Unfortunately, due to its low-level and unusual stack-based nature, Script is pretty hard to reason about and use. Despite being around since Bitcoin's creation, writing and understanding Script is not trivial. This is why the scripts for the above few examples are pretty lengthy and might not make sense at the first glance. When writing a script, we would want to know that if the logic we wrote is correct, optimal and efficient in size (use lower weight (opens new window)).

The community wanted an easy alternative way of writing Script that would create the most optimized Script code. This gave rise to Miniscript.

# Miniscript

Miniscript (opens new window) tackles the above problems head-on. It is an expressive way to create policies on Bitcoin Scripts in a structured and simple fashion. Using Miniscript, it's difficult to go wrong.

Another very important goal of Miniscript is to replace any key used in a policy with another policy. This is important because people might have multiple keys and complicated timelocks in their existing setup. While signing a new policy, they would want to use their existing setup to also generate addresses for this new setup. This is accomplished using something called Output Descriptors which we will get into in next section.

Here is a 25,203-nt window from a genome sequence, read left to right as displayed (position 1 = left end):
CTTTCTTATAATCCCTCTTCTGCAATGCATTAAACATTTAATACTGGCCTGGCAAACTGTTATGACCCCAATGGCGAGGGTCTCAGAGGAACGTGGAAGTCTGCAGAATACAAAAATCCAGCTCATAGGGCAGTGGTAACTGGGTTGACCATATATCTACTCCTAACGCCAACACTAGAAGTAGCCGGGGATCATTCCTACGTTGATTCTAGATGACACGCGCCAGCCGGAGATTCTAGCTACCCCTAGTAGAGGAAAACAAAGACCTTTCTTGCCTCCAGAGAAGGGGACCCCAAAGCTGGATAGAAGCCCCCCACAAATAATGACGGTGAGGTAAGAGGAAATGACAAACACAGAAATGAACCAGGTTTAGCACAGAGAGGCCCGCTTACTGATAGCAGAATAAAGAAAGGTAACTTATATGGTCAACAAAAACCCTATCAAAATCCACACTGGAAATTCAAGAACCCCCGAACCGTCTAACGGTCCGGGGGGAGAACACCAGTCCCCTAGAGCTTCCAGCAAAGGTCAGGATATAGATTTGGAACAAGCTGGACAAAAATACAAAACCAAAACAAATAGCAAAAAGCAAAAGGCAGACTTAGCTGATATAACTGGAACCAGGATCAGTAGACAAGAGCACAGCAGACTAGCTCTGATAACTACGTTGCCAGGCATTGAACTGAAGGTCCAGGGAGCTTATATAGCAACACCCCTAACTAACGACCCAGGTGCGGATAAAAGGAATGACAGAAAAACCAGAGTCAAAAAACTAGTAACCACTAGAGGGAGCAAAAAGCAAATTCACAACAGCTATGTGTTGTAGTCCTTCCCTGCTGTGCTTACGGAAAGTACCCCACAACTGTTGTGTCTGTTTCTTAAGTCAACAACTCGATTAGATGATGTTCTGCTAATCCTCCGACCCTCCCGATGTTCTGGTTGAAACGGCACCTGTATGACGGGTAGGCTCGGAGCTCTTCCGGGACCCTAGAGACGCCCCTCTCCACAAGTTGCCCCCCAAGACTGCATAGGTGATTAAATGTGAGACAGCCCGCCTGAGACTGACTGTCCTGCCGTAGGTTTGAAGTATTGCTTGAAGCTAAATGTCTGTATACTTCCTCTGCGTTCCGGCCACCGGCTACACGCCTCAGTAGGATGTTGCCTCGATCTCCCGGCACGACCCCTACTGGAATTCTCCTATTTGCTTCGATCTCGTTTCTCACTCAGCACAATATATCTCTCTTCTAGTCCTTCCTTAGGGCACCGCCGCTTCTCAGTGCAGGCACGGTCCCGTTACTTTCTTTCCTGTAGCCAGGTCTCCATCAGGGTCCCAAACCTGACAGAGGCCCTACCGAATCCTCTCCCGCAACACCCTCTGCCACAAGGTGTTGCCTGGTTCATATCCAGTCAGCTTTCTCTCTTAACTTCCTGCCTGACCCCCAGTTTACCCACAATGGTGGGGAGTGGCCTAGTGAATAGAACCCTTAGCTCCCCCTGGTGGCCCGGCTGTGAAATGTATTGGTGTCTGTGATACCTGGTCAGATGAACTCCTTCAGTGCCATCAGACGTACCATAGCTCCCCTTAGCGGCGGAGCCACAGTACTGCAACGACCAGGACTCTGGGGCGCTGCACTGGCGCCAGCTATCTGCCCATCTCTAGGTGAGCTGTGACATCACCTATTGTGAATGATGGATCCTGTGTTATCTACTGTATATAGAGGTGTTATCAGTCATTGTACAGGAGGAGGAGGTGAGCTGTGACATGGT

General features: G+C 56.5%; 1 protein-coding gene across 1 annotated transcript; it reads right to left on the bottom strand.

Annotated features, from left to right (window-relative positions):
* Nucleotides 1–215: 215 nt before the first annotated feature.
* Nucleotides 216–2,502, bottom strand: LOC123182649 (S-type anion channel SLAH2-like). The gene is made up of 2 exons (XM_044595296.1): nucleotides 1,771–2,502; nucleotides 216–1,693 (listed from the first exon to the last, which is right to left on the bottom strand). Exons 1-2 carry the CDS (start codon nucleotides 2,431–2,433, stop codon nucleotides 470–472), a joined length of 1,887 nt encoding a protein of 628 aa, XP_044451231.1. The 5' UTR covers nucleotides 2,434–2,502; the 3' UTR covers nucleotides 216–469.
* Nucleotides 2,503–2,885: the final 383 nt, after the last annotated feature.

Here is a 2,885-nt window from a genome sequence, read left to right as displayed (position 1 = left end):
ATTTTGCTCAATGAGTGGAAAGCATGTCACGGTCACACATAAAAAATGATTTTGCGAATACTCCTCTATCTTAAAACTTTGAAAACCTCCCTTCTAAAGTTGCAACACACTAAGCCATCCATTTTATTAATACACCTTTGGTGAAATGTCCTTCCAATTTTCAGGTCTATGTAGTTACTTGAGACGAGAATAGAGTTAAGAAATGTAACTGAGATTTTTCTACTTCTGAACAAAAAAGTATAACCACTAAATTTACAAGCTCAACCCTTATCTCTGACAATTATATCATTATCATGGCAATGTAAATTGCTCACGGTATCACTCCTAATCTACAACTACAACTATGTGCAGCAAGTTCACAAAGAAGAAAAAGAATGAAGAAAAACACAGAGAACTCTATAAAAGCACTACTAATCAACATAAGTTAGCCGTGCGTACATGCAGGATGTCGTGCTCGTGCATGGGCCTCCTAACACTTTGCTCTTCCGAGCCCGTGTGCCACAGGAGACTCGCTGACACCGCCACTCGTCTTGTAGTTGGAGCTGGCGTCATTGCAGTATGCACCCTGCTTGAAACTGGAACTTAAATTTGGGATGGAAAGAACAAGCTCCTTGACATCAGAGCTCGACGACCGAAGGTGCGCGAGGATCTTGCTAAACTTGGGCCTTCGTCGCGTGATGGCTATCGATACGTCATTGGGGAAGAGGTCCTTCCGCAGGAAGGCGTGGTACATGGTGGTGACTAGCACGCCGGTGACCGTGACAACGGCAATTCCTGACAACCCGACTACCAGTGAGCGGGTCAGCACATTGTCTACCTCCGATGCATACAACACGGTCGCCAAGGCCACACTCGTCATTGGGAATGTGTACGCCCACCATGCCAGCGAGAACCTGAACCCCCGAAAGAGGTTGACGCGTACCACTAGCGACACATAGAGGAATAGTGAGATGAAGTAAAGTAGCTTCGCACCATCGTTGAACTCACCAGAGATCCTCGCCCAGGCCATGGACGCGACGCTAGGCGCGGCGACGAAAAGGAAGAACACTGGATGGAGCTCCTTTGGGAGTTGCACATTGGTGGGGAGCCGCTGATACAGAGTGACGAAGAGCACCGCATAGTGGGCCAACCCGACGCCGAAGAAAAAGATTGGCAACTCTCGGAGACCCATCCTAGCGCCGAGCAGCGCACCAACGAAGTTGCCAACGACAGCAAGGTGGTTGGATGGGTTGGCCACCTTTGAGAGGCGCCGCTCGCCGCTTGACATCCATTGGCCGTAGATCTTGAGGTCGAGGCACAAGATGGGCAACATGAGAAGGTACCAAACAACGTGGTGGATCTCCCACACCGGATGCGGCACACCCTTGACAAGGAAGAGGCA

Miniscript compiler compiles a spending policy down to Miniscript. It doesn't contain any signature, it's mainly a combinator language for designing spending conditions. You can try out the compiler online by using this link (opens new window).

# Fragments

Here are some fragments which can be combined to create powerful expressions.

  1. pk(key) - Specifies a given public key
  2. thresh(k, expr_1, expr_2, ..., expr_n) - Specifies k of n multisig using expressions.
  3. older(T) - Timelock for T blocks
  4. and(expr_1, expr_2) - Both expressions should evaluate to true.
  5. or(expr_1, expr_2) - Any one of the expressions should evaluate to true.
  6. aor(expr_1, expr_2) - Similar to or but expr_1 has a more probability to evaluate to true.

Bitcoin Script allows us to use another alternate stack. The combinator functions use this second stack to evaluate expressions of thresh, and, aor and or. The complete Miniscript Reference can be found here (opens new window).